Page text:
If you want to feel great, have more energy and improve your overall health, take a walk. Walking is one of the best forms of exercise and you can do it almost anywhere, anytime, and for free.
The generally recognized health benefits of walking regularly are far-reaching: reduced risk of coronary heart disease, stroke, and other chronic diseases, reduced stress, control, muscle tone, and cardio fitness.
Walking for exercise does not need to be strenuous to produce results. Even walking for 30 minutes a day, has been reported to produce measurable benefits, even among those who are least active.
Tips for walking for exercise:
- Wear loose, comfortable clothing.
- Protect yourself from the sun with clothes, sunglasses, a hat and sun block.
- Drink plenty of fluids before and after your walk.
- If you are taking a long walk, take water with you.
- Walk with a friend and combine exercise with a visit.
- Join a local walking club.
- If you have a medical condition, are over, over 40 years of age or haven’t exercised regularly for a long time, check with your doctor before you start any type of exercise program.
The U.S. Surgeon General reports that a minimum of 30 minutes of moderate physical activity such as brisk walking can produce short- and long-term health benefits. The President’s Council on Physical Fitness and Sports recommends at least 30 minutes a day, 5 or more days a week, or 10,000 steps daily (about 4-5 miles) measured by a pedometer.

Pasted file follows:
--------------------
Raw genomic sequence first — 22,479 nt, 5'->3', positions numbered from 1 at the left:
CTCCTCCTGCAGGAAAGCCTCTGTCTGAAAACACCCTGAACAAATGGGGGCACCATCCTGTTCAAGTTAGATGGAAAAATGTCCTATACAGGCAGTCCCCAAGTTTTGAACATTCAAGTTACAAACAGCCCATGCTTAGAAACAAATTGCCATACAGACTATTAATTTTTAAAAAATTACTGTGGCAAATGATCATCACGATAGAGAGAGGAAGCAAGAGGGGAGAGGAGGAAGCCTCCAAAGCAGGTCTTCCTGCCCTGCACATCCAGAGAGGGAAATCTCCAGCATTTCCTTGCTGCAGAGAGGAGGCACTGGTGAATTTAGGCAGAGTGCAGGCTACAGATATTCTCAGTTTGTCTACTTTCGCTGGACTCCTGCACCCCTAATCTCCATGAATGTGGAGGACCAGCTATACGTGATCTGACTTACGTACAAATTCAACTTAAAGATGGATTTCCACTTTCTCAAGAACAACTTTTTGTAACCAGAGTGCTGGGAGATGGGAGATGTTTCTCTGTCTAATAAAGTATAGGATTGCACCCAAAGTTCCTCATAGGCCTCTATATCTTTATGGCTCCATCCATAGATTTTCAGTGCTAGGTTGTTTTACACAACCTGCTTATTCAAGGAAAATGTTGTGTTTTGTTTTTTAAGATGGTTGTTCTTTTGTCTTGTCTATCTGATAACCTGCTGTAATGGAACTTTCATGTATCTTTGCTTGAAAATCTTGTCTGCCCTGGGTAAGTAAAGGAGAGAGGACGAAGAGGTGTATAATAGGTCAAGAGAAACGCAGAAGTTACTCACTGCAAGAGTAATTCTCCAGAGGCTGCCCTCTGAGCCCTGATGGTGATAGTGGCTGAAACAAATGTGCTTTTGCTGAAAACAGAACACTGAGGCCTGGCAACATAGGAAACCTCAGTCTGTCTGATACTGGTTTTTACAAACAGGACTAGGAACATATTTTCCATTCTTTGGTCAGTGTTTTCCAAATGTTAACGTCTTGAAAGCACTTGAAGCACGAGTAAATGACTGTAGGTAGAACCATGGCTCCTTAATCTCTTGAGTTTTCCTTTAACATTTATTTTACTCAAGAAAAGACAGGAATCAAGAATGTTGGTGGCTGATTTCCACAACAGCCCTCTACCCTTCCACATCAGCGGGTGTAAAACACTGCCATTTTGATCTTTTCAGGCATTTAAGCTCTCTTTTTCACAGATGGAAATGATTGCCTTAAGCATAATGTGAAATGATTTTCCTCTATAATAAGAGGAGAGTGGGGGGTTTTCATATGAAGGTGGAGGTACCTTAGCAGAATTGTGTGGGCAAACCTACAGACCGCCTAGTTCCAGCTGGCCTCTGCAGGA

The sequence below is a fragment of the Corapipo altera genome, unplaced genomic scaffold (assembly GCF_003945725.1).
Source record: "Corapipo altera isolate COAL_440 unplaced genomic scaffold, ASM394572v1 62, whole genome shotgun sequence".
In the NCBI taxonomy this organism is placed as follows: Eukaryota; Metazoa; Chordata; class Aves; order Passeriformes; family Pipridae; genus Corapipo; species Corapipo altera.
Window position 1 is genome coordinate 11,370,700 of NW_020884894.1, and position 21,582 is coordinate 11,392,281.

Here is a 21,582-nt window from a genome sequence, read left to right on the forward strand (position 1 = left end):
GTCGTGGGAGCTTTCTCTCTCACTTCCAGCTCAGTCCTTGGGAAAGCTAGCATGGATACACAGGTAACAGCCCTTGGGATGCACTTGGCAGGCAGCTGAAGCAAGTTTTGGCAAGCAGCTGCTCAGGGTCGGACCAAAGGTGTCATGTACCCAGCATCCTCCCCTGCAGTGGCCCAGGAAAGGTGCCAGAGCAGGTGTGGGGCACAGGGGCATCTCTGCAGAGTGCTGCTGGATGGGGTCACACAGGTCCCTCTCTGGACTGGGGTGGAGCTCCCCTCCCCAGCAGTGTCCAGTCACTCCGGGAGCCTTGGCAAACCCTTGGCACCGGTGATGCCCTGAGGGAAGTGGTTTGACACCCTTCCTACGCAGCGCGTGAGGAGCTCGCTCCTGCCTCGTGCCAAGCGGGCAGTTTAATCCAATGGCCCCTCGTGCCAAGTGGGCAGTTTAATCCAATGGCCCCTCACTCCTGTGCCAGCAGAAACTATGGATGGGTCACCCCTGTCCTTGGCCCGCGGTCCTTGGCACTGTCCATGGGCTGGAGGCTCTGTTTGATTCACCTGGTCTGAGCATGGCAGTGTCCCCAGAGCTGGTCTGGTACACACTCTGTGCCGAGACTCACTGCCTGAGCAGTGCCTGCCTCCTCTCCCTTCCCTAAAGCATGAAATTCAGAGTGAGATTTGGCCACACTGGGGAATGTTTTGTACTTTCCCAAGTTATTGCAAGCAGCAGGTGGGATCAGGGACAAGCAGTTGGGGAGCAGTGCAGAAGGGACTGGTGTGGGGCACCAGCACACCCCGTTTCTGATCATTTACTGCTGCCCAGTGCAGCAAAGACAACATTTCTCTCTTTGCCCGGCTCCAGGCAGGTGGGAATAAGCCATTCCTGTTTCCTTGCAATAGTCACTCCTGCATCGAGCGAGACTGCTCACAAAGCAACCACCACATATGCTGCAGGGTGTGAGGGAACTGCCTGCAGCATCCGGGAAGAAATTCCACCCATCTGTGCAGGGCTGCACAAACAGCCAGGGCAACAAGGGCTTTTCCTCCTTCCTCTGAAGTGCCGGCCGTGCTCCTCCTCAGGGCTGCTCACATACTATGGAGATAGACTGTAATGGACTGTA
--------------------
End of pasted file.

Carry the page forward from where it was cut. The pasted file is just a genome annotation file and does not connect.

Not everyone can achieve 10,000 steps a day, but almost everyone can find ways to build walking into their daily routine to accumulate at least 30 minutes of physical activity. If you can’t walk for 30 minutes at one time, take 5, 10, or 15 minute walks throughout the day. It all adds up to better health.
In the normal course of a day, just living and working, we take about 1000 to 3,000 steps (a mile to a mile and a half), without intentionally going out for a walk. You probably walk more than you think and will be surprised at how quickly the steps add up! Try walking everywhere—take the stairs instead of riding the elevator or escalator, take a walk after dinner, and when out and about choose the farthest spot in the parking lot.